Staying Modern with Technology

Standard

13248-a-young-businessman-holding-a-cell-phone-pv

Technology is everywhere today: in your car, pocket, on your wrist, running your business, etc.  It is always advancing to become faster, more efficient, and cheaper.  Inevitability, these things  become obsolete and raises the question of  when or if you should upgrade.  When it comes to IT infrastructure for your business, Everon recommends a 3-5 year life-cycle.  This is especially important for the core components that drive your business such as servers, network equipment (like firewalls), and workstations.

From time to time, we run across a business that is using a 5-10 year old servers, workstations, or network equipment.  The mentality of, “if it’s not broke, why fix it?” sometimes comes into play.  When equipment that is 5+ years old does break, it is out of support/warranty meaning that you will be shelling out more money then you normally would for an emergency solution while losing money paying idle employees or affecting services that customers pay you for.  It’s a huge gamble that shouldn’t be taken lightly, which is why proactive budgeting and replacement should be done.  While most people don’t replace equipment at the 3 year mark, it’s a good trigger to plan ahead for action in year 4 or 5 which is why I like the 3-5 year lifecycle rule of thumb.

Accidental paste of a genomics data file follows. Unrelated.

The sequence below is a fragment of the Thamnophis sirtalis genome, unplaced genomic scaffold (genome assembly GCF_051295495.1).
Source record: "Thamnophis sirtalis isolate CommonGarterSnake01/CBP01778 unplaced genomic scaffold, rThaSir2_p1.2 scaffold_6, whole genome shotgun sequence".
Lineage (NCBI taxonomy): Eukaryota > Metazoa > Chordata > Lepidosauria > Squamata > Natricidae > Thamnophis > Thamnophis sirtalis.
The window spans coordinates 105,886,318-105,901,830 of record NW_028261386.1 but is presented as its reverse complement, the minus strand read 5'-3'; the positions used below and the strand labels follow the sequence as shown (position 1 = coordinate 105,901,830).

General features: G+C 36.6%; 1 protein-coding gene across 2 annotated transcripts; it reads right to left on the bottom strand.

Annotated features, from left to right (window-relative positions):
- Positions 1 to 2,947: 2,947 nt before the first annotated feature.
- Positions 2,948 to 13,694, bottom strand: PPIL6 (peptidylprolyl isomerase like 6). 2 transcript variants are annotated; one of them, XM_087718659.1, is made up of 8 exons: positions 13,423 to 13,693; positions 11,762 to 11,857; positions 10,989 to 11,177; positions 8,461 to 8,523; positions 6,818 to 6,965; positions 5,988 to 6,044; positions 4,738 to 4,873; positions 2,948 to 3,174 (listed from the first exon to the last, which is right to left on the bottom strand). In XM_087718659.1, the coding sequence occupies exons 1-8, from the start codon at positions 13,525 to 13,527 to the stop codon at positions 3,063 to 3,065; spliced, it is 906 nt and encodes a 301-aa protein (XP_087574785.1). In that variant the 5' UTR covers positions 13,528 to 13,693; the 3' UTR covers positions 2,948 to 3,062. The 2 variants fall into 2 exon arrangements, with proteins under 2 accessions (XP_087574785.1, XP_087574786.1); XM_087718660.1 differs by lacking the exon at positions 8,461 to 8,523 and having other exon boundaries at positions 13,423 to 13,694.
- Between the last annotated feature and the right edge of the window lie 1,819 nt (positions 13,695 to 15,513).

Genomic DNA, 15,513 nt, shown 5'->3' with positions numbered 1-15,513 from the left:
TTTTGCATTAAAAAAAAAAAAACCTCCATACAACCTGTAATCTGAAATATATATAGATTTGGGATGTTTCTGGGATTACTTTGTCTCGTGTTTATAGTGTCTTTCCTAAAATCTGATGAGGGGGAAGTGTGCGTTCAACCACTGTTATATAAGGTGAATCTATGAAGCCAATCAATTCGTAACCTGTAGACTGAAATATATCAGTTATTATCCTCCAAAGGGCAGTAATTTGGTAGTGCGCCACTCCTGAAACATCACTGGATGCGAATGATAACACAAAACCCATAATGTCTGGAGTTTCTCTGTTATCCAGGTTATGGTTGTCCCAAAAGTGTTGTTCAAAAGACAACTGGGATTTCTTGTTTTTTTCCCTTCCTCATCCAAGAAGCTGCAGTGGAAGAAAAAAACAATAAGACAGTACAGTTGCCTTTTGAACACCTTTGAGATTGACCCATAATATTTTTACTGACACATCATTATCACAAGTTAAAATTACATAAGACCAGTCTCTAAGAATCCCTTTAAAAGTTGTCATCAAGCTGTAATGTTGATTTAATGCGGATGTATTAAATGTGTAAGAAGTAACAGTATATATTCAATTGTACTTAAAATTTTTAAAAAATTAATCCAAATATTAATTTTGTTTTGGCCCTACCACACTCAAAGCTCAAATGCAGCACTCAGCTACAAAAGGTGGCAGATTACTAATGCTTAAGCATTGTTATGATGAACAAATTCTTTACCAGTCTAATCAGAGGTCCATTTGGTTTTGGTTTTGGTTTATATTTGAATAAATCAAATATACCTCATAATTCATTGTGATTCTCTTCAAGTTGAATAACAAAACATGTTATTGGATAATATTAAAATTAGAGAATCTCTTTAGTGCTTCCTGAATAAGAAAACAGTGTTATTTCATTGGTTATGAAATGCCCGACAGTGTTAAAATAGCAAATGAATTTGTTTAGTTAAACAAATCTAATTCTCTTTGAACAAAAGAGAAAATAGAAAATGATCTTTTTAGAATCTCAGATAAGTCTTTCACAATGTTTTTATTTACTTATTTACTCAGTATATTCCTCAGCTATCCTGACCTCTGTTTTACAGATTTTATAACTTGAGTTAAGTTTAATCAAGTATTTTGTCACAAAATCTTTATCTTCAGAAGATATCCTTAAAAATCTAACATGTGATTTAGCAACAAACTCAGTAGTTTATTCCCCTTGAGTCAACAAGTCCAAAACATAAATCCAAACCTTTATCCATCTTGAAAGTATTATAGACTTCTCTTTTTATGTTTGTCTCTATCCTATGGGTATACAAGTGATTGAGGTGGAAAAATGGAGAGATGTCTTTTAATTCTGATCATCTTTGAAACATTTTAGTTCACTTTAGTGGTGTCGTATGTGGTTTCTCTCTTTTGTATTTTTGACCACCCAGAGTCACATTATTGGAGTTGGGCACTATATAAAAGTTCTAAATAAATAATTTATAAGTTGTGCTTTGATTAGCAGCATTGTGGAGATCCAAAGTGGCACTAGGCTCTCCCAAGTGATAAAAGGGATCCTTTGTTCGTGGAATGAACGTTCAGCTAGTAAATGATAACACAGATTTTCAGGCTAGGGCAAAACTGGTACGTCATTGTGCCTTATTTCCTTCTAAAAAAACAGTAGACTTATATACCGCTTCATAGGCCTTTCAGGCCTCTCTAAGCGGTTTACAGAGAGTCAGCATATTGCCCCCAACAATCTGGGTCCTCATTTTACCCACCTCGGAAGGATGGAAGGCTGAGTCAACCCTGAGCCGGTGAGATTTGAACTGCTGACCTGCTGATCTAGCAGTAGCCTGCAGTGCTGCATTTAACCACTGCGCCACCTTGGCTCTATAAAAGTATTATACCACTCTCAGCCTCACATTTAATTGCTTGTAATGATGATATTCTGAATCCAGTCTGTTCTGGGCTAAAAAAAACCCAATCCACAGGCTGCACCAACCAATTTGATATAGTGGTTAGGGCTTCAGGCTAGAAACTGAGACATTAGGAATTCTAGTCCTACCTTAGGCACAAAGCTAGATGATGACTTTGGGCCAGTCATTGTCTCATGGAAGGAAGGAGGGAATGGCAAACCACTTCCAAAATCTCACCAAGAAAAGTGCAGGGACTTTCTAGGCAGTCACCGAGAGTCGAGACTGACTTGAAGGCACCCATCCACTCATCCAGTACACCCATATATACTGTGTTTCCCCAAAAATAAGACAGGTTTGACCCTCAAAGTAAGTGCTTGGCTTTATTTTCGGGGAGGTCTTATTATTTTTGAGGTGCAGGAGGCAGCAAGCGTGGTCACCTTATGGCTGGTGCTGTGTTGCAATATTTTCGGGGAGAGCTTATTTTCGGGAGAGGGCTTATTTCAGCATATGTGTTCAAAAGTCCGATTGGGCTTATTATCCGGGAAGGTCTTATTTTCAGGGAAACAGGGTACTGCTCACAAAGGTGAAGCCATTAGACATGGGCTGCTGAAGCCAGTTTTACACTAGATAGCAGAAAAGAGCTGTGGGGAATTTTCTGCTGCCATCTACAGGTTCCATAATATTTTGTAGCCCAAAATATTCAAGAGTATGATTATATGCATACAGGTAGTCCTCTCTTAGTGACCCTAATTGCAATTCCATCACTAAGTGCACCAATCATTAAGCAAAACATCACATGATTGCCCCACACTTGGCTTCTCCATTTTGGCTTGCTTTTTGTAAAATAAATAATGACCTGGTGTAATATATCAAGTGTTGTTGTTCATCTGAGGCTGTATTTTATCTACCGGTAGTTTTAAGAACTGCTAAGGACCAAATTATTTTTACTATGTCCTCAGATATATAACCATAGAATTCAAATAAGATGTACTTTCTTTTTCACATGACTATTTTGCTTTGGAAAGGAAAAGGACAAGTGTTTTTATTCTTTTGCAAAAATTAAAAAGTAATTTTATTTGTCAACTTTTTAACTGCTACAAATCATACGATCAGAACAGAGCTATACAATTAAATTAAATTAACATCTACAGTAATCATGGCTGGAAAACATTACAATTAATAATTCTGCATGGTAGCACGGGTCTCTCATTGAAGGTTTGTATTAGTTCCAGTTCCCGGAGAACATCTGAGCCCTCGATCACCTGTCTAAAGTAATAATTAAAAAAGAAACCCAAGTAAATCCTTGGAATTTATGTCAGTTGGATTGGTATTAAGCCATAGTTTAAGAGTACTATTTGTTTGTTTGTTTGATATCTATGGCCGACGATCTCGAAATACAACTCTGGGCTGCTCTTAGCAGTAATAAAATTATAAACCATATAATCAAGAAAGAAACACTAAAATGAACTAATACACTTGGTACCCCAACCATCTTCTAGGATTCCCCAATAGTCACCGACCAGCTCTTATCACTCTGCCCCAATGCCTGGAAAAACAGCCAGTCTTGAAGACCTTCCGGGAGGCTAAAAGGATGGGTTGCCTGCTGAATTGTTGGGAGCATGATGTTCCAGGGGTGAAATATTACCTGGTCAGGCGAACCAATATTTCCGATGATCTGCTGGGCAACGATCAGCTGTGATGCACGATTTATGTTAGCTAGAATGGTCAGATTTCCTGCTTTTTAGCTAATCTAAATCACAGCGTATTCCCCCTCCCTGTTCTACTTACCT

If you’re a small business owner or decision maker for one,  do you have any IT infrastructure older than 5 years?  If you don’t have a replacement plan in place, why not?  Now with that, think about how often you replace your cell phone?  Most people seem to do this every 2-3 years at most.  It’s rare you see a flip phone nowadays so why would you want the technology that is critical to your business take the back seat?

Everon recommends periodic reviews on your equipment to ensure a warranty is in place or to catch any aging equipment that slipped through.  If you need any assistance, Everon can help put together a technology assessment to see where you infrastructure stands and where it should be going.  Give us a call today!  888-244-1748 www.everonit.com

New online diagram service lets you easily create and share diagrams and charts

Standard

One of the best business tools around is the simple diagram or chart – nothing makes it easier to communicate a new process, structure or idea than a simple picture.

But creating those diagrams or charts isn’t so easy.  I’ve always found the complexity and cost of Microsoft Visio overwhelming.  I know that Visio has a lot of fans – those people that live and breathe it all day long because their job is to create one diagram after another – but for those of us that only need to create a diagram every once in a while, Visio is a little much.

A new online service called Gliffy makes creating and sharing diagrams easy.